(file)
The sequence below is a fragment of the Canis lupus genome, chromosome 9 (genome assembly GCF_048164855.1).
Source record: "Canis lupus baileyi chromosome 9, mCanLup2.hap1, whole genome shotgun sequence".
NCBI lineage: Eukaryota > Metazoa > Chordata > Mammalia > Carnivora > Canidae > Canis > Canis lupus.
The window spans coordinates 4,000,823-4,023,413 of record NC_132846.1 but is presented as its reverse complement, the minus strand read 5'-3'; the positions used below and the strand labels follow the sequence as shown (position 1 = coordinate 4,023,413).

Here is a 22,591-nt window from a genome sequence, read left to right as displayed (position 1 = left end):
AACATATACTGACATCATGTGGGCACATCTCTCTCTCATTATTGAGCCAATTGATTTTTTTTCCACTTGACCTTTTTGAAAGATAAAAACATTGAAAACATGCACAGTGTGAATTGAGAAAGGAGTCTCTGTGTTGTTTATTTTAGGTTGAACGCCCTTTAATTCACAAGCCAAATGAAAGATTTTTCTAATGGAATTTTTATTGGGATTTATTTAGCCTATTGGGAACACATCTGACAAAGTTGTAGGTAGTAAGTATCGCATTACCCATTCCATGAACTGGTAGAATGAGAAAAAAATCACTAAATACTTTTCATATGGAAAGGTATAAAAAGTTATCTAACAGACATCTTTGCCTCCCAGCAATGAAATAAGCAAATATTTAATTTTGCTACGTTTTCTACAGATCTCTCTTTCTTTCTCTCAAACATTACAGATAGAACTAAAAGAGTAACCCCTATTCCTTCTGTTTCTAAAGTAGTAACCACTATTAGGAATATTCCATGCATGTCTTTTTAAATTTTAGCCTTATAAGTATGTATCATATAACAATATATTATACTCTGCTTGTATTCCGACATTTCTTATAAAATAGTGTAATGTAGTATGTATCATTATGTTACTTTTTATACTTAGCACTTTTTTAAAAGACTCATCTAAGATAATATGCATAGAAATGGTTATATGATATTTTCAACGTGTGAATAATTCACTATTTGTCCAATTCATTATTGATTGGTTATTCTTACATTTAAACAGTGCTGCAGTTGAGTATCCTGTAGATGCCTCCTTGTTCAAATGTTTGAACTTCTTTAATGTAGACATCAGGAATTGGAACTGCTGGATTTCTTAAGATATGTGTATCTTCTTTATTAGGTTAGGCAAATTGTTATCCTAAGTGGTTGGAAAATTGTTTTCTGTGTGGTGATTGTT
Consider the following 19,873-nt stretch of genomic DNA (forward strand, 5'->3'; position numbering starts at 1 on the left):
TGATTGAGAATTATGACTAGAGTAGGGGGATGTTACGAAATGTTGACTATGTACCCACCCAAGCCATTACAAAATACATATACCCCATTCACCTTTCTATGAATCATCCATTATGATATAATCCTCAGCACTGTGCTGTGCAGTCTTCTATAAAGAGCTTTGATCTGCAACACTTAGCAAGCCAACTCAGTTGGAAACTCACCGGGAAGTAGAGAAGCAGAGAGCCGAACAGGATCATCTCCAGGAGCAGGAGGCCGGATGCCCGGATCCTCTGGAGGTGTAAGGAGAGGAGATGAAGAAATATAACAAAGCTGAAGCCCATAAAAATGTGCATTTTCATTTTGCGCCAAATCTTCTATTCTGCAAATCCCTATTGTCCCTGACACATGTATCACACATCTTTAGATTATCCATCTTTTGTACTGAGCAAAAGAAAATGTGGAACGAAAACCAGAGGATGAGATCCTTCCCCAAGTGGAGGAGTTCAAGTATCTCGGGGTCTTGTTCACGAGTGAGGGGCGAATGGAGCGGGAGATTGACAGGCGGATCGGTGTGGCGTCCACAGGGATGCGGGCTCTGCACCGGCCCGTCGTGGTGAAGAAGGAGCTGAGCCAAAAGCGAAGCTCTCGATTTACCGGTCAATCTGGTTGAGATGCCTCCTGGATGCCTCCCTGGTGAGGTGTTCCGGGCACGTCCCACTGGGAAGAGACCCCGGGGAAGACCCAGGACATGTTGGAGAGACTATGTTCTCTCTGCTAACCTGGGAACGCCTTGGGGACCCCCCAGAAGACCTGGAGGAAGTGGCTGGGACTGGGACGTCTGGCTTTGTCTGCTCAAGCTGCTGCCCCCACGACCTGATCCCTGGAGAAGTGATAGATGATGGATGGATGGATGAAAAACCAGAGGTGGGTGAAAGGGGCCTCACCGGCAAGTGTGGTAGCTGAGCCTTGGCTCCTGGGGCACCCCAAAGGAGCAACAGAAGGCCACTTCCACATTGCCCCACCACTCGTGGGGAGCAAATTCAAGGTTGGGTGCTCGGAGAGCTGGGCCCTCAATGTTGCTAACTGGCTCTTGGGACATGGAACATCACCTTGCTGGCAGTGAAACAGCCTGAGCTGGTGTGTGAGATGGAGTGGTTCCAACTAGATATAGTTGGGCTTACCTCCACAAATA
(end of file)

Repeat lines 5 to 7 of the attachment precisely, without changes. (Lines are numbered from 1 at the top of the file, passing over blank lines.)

Here is a 22,591-nt window from a genome sequence, read left to right as displayed (position 1 = left end):
AACATATACTGACATCATGTGGGCACATCTCTCTCTCATTATTGAGCCAATTGATTTTTTTTCCACTTGACCTTTTTGAAAGATAAAAACATTGAAAACATGCACAGTGTGAATTGAGAAAGGAGTCTCTGTGTTGTTTATTTTAGGTTGAACGCCCTTTAATTCACAAGCCAAATGAAAGATTTTTCTAATGGAATTTTTATTGGGATTTATTTAGCCTATTGGGAACACATCTGACAAAGTTGTAGGTAGTAAGTATCGCATTACCCATTCCATGAACTGGTAGAATGAGAAAAAAATCACTAAATACTTTTCATATGGAAAGGTATAAAAAGTTATCTAACAGACATCTTTGCCTCCCAGCAATGAAATAAGCAAATATTTAATTTTGCTACGTTTTCTACAGATCTCTCTTTCTTTCTCTCAAACATTACAGATAGAACTAAAAGAGTAACCCCTATTCCTTCTGTTTCTAAAGTAGTAACCACTATTAGGAATATTCCATGCATGTCTTTTTAAATTTTAGCCTTATAAGTATGTATCATATAACAATATATTATACTCTGCTTGTATTCCGACATTTCTTATAAAATAGTGTAATGTAGTATGTATCATTATGTTACTTTTTATACTTAGCACTTTTTTAAAAGACTCATCTAAGATAATATGCATAGAAATGGTTATATGATATTTTCAACGTGTGAATAATTCACTATTTGTCCAATTCATTATTGATTGGTTATTCTTACATTTAAACAGTGCTGCAGTTGAGTATCCTGTAGATGCCTCCTTGTTCAAATGTTTGAACTTCTTTAATGTAGACATCAGGAATTGGAACTGCTGGATTTCTTAAGATATGTGTATCTTCTTTATTAGGTTAGGCAAATTGTTATCCTAAGTGGTTGGAAAATTGTTTTCTGTGTGGTGATTGTT
Consider the following 19,873-nt stretch of genomic DNA (forward strand, 5'->3'; position numbering starts at 1 on the left):